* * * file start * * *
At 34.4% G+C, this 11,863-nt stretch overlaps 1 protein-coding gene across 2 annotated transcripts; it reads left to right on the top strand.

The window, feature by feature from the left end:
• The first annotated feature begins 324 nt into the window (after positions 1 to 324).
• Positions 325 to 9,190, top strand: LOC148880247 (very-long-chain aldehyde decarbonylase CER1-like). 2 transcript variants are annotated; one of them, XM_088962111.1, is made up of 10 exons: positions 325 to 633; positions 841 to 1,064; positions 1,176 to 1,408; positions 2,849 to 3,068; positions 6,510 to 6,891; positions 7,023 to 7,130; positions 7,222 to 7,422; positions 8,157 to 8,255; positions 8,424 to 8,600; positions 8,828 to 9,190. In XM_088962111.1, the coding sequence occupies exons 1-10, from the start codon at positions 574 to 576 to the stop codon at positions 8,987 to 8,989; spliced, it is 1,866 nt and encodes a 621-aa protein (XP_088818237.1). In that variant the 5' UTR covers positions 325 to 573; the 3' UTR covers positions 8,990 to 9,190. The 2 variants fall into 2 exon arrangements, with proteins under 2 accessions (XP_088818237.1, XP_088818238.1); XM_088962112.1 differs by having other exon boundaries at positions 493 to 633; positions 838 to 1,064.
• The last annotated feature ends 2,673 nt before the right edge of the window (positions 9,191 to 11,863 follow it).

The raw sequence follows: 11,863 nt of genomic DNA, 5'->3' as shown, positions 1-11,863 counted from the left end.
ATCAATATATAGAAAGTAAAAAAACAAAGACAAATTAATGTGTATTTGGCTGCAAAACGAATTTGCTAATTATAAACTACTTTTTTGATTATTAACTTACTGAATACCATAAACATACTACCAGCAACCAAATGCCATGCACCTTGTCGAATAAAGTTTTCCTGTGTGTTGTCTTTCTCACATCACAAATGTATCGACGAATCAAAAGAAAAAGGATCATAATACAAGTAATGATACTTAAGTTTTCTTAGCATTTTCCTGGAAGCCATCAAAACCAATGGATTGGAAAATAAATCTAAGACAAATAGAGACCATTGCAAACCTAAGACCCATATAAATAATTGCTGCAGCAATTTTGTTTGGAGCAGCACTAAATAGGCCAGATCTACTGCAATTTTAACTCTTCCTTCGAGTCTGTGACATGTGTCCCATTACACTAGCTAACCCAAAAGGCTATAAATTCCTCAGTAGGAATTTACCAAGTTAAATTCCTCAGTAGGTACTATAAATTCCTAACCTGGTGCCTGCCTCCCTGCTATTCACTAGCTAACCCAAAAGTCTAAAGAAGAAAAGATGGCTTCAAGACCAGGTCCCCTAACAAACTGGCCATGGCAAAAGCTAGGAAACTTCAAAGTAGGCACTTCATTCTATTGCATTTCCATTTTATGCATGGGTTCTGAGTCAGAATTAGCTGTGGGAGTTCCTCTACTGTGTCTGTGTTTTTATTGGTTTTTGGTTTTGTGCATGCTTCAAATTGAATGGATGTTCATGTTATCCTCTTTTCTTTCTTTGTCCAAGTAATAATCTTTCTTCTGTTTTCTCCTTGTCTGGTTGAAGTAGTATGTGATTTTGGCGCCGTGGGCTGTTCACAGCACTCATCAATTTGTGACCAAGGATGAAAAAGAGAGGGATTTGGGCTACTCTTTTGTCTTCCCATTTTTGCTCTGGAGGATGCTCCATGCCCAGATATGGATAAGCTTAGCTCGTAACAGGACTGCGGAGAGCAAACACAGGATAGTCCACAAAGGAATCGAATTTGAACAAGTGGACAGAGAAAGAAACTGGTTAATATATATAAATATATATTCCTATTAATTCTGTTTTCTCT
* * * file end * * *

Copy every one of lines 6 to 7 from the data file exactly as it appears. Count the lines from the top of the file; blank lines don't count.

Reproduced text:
The raw sequence follows: 11,863 nt of genomic DNA, 5'->3' as shown, positions 1-11,863 counted from the left end.
ATCAATATATAGAAAGTAAAAAAACAAAGACAAATTAATGTGTATTTGGCTGCAAAACGAATTTGCTAATTATAAACTACTTTTTTGATTATTAACTTACTGAATACCATAAACATACTACCAGCAACCAAATGCCATGCACCTTGTCGAATAAAGTTTTCCTGTGTGTTGTCTTTCTCACATCACAAATGTATCGACGAATCAAAAGAAAAAGGATCATAATACAAGTAATGATACTTAAGTTTTCTTAGCATTTTCCTGGAAGCCATCAAAACCAATGGATTGGAAAATAAATCTAAGACAAATAGAGACCATTGCAAACCTAAGACCCATATAAATAATTGCTGCAGCAATTTTGTTTGGAGCAGCACTAAATAGGCCAGATCTACTGCAATTTTAACTCTTCCTTCGAGTCTGTGACATGTGTCCCATTACACTAGCTAACCCAAAAGGCTATAAATTCCTCAGTAGGAATTTACCAAGTTAAATTCCTCAGTAGGTACTATAAATTCCTAACCTGGTGCCTGCCTCCCTGCTATTCACTAGCTAACCCAAAAGTCTAAAGAAGAAAAGATGGCTTCAAGACCAGGTCCCCTAACAAACTGGCCATGGCAAAAGCTAGGAAACTTCAAAGTAGGCACTTCATTCTATTGCATTTCCATTTTATGCATGGGTTCTGAGTCAGAATTAGCTGTGGGAGTTCCTCTACTGTGTCTGTGTTTTTATTGGTTTTTGGTTTTGTGCATGCTTCAAATTGAATGGATGTTCATGTTATCCTCTTTTCTTTCTTTGTCCAAGTAATAATCTTTCTTCTGTTTTCTCCTTGTCTGGTTGAAGTAGTATGTGATTTTGGCGCCGTGGGCTGTTCACAGCACTCATCAATTTGTGACCAAGGATGAAAAAGAGAGGGATTTGGGCTACTCTTTTGTCTTCCCATTTTTGCTCTGGAGGATGCTCCATGCCCAGATATGGATAAGCTTAGCTCGTAACAGGACTGCGGAGAGCAAACACAGGATAGTCCACAAAGGAATCGAATTTGAACAAGTGGACAGAGAAAGAAACTGGTTAATATATATAAATATATATTCCTATTAATTCTGTTTTCTCT